• Press Release

Report: Ernst Campaign’s Close Ties to Dark Money Group Supporting Her Re-Election

December 6, 2019

For Immediate Release

December 6, 2019


Report: Ernst Campaign’s Close Ties to Dark Money Group Supporting Her Re-Election “Potentially Violates the Law”

WASHINGTON, D.C. – Today, the Associated Press released a shocking report showing close ties and allegedly illegal coordination between Senator Joni Ernst’s campaign and a dark money group helping her re-election campaign. The dark money group, Iowa Values, was created by Ernst aides who were working for both her campaign and Iowa Values at the same time—coordination that is prohibited by federal campaign finance law.

Mairead Lynn, spokesperson at EMILYs List, released the following statement:

“Joni Ernst went to Congress promising she would take on Washington, but instead she’s become part of the problem. By allegedly illegally coordinating with a dark money group set up to help her own re-election campaign, Ernst has just become another politician who puts her own self interests before working families. Iowans deserve better.”

ICYMI—Associated Press: 'Dark money' ties raise questions for GOP Sen. Ernst of Iowa

Key Points:

An outside group founded by top political aides to Sen. Joni Ernst has worked closely with the Iowa Republican to raise money and boost her reelection prospects, a degree of overlap that potentially violates the law, documents obtained by The Associated Press show.

Iowa Values, a political nonprofit that is supposed to be run independently, was co-founded in 2017 by Ernst’s longtime consultant, Jon Kohan. It shares a fundraiser, Claire Holloway Avella, with the Ernst campaign. And a condo owned by a former aide — who was recently hired to lead the group — was used as Iowa Values’ address at a time when he worked for her.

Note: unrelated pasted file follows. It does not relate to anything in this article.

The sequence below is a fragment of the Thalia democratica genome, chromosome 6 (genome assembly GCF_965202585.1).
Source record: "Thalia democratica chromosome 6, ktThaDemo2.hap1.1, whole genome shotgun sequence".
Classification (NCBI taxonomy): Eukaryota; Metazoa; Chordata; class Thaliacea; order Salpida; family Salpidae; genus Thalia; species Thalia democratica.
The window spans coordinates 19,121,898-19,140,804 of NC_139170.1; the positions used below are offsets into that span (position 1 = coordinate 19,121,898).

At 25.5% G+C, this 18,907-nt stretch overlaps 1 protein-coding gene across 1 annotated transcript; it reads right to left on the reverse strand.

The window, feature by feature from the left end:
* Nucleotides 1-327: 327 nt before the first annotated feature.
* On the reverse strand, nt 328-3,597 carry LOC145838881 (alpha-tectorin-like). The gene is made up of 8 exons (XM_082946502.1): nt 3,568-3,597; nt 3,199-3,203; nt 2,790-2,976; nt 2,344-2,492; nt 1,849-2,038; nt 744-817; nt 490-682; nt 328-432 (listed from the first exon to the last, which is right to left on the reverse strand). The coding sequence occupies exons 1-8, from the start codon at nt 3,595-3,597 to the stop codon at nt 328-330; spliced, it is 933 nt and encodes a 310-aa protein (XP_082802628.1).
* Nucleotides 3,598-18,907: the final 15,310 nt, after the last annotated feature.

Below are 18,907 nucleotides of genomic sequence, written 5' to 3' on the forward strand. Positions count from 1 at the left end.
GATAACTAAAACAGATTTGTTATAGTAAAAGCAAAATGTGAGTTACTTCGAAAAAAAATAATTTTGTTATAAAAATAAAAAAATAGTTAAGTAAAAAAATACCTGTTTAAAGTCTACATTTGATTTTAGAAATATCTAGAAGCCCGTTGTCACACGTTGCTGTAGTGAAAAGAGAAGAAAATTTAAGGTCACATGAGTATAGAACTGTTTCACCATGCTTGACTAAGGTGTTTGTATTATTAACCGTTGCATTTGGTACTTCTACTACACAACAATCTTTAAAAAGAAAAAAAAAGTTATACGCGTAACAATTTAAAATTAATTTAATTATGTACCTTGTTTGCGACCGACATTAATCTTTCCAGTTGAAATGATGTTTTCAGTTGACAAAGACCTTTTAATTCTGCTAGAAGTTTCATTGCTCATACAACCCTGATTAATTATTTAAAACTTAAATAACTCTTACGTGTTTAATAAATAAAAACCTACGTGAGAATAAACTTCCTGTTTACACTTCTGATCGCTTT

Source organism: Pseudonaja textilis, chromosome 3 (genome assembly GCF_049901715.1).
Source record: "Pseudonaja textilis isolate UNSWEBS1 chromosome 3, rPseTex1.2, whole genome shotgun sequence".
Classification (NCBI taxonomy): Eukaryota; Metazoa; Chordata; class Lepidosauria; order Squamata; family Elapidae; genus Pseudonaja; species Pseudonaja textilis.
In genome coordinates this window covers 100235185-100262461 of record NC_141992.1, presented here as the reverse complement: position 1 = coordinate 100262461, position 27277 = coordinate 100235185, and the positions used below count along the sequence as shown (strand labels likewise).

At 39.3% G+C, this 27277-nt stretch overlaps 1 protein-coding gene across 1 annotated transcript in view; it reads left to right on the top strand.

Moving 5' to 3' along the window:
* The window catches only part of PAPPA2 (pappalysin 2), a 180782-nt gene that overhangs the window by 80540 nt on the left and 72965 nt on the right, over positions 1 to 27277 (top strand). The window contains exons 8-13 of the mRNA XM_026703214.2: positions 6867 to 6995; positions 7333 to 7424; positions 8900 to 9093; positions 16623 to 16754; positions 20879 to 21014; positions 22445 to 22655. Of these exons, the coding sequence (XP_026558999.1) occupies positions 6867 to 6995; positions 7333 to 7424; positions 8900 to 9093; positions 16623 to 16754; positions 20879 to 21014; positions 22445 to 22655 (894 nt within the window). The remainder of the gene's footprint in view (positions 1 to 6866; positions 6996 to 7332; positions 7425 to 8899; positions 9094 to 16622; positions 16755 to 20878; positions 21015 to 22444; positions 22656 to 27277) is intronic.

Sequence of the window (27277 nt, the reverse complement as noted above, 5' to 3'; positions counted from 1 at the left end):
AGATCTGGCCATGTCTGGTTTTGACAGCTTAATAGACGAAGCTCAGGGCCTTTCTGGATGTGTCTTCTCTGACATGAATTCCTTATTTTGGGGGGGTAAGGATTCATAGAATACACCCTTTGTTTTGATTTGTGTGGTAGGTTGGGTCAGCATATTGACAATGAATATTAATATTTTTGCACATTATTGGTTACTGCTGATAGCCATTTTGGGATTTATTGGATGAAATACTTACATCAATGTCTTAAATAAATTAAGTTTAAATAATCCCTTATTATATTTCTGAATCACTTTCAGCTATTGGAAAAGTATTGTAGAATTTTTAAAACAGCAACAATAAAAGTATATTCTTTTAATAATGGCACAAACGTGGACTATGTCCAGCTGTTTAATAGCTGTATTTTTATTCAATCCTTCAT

The documents reviewed by the AP, including emails and a strategy memo, not only make clear that the group’s aim is securing an Ernst win in 2020, but they also show Ernst and her campaign worked in close concert with Iowa Values.

In July, Holloway Avella requested “an investment of $50,000” from a donor after Ernst made an introduction. She made clear in an email, which was obtained by the AP, how much a contribution of that size could help.

“As a follow up to our introduction by Senator Ernst, I am reaching out to you on behalf of Iowa Values,” she wrote.

“It seems like pretty strong evidence” that the $50,000 request was for an “illegal donation” while it’s “clear that the goal of Iowa Values is to reelect Joni Ernst, which may violate its tax-exempt status,” said Brendan Fischer, an attorney with the nonpartisan Campaign Legal Center in Washington.

He also said the documents pulled back the curtain on how dark money works.

“This is a striking example of how secret campaign money operates,” Fischer said. “The big donors that bankroll a dark money group like Iowa Values remain hidden from the public, but the politician that benefits knows where the money is coming from.”

What’s undeniable is the close connection between Ernst and the group.

Kohan, a former Ernst deputy chief of staff who is now a general consultant to her campaign, was paid $120,000 to serve as executive director of Iowa Values for two years, according to the group’s tax filings. He left the group earlier this year. Jamestown Associates, where he is a named partner, also collected an additional $101,000 from Ernst’s campaign in the years he served as executive director.

Holloway Avella raised about $520,000 for Iowa Values in 2017 and 2018, tax records show. The group lists her Arlington, Virginia, office as one of its business addresses and paid her about $60,000. Ernst paid her an additional $363,000 those years, record show.